Next, I wrote about the family beach house, making beds, and got in all sorts of trouble with my sisters-in-law. There were issues of tone. At the time, I didn’t really know what a lyric essay was, but I invoked the term in my own defense, maybe thinking it qualified as lyric because I’d included a mockingbird in the pine tree outside the beach house which sang “a medley of tunes with all its heart.” A clear case of seeing out there what’s in here. On another day, I might have written something sweeter, but that day I was thinking about tradition as a stifling force, and what came out was more of a diatribe. I lost some ground with my husband’s tribe over that one.
Practice losing farther, losing faster. I wrote about the woman who lost her life walking her dog and the loss of innocence in childhood, and, indirectly, about the loss of a brother. I wrote about a retreat with Elizabeth Gilbert and her partner, now dead of liver cancer. Under Gilbert’s guidance, using snippets from the notes I’d scribed over the weekend, I came up with a little mantra, more of a magic spell, along the lines of abracadabra: “Follow the animals… lickety-split you’ll have a book.” Not too long after that, I lost the notion that any book was going to spill forth from me lickety-split.
A year and a half into the making of Little Magic, I signed up for an online course called Urban Priestess Mystery School. I wrote about the foundling, a kitten, who was to accompany me on that journey. Now, a year later, that cat is already down two lives. I never wrote about the night my husband took him out for a walk with the dog and accidentally clonked him square in the face with a golf club, knocking him out cold, or about the frantic trip to the pet ER, or about wailing, in the car, to the universe at large, “I hate fucking golf!”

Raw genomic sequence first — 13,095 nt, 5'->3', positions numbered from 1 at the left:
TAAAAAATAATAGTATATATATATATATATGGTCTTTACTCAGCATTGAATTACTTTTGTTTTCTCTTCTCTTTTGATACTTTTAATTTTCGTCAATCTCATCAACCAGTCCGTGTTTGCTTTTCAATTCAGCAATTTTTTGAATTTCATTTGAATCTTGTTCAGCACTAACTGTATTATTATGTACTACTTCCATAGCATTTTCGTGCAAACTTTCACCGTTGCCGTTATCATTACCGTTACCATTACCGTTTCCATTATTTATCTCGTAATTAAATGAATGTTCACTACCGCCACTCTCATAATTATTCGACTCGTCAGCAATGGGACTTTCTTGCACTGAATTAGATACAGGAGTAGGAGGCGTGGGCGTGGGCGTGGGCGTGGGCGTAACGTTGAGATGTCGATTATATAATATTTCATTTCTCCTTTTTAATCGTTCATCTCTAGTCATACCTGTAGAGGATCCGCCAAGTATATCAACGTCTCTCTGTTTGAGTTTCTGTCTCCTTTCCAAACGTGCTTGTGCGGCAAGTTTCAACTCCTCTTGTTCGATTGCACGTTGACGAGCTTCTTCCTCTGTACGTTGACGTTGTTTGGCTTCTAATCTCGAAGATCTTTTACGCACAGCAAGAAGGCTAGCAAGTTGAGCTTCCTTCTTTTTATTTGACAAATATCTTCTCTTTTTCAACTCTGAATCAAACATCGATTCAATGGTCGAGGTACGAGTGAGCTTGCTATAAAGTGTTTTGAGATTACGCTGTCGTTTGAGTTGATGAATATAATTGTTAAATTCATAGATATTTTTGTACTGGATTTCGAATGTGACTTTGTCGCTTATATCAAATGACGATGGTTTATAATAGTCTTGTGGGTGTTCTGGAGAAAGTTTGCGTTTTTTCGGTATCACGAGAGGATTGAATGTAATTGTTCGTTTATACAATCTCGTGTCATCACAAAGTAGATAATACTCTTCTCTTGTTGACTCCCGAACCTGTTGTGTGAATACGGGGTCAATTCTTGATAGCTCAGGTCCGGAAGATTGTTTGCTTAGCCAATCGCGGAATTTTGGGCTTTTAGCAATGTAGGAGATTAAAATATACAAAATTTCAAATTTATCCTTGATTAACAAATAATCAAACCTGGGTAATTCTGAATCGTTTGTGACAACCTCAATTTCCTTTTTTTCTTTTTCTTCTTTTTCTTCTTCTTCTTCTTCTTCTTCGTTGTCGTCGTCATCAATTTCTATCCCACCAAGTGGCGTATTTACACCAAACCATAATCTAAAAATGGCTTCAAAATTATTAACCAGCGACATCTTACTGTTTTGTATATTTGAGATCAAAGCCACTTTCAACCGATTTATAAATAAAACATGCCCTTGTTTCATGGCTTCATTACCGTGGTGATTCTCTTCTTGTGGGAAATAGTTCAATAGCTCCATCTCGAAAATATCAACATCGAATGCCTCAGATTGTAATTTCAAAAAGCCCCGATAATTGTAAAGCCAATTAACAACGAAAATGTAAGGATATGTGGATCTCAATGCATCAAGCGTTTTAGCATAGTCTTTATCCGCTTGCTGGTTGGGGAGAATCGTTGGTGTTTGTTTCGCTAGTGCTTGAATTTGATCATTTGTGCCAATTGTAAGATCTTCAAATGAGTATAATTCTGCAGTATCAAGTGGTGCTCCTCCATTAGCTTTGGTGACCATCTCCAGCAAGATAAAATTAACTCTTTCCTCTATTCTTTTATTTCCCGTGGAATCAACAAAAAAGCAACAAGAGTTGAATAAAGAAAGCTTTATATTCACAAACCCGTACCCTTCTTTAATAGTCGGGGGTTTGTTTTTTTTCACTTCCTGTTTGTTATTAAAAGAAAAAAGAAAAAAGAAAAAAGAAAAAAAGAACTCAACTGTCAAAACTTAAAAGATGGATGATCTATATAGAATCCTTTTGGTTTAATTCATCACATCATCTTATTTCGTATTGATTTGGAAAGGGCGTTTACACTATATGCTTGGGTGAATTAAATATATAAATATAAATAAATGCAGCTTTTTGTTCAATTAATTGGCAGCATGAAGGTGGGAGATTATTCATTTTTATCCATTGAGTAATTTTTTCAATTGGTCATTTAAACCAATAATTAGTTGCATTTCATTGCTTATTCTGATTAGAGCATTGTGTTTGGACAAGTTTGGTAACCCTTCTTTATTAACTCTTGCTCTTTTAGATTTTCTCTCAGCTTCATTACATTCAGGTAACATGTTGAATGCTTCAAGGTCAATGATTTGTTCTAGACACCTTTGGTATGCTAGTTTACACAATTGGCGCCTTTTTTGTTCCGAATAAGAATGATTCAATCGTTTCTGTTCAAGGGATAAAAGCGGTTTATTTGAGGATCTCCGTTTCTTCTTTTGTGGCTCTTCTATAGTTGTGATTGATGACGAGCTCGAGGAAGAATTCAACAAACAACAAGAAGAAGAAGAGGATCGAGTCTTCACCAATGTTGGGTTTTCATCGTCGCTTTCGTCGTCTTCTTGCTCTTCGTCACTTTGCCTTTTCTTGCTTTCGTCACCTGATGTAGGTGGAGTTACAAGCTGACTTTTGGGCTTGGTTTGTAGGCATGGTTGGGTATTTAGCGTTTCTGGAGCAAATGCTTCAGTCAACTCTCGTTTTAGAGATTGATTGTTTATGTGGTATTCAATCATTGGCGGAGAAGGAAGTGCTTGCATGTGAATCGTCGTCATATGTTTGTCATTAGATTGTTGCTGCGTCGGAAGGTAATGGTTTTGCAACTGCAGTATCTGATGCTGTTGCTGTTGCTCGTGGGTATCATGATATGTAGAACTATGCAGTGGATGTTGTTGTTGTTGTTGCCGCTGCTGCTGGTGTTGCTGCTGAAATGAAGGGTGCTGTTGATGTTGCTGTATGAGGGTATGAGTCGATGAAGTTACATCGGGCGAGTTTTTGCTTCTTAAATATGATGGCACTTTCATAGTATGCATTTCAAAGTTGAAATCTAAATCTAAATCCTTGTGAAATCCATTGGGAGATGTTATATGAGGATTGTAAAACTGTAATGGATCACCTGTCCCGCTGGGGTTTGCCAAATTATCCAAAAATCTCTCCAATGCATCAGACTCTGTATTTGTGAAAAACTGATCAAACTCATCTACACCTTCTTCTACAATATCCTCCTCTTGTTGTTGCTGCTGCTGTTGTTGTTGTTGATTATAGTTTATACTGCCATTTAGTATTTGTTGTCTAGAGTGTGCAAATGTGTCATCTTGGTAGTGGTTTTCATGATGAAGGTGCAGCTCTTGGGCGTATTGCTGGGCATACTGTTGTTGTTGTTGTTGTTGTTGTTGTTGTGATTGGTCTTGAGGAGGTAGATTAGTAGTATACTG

I wrote about suffering trauma as a child, an early loss of agency, about losing my virginity, about my mother losing her mind, and also about my father losing his mind, and then about my father’s death. I wrote about a horse that lost its life on the Rocky Trail in Montana, about losing some inhibition on the River of No Return, and also about losing my wallet in Penn Station. I wrote about the God tree in Druid Hill Park, which has suffered so many losses of limb, and about losing my balance and breaking one of my own limbs.
I wrote something like 27 essays, often following the animals: horses, dogs, cats, Barred owls, weasels, mice, moles. There were animals I wanted to follow and never got to. I hope they’ll come back to guide me, as in a fairy tale, to wherever it is I’m going.
Thanks to Baltimore Fishbowl for giving my idea for a column a chance, for giving me a forum to practice the art of losing. Though it may look like (Write it!) like disaster, it’s not–no fledgling wants to be nudged from the nest, but how else will she learn to fly? If you’re one of the people who has read this column consistently, or even occasionally, I especially want to thank you.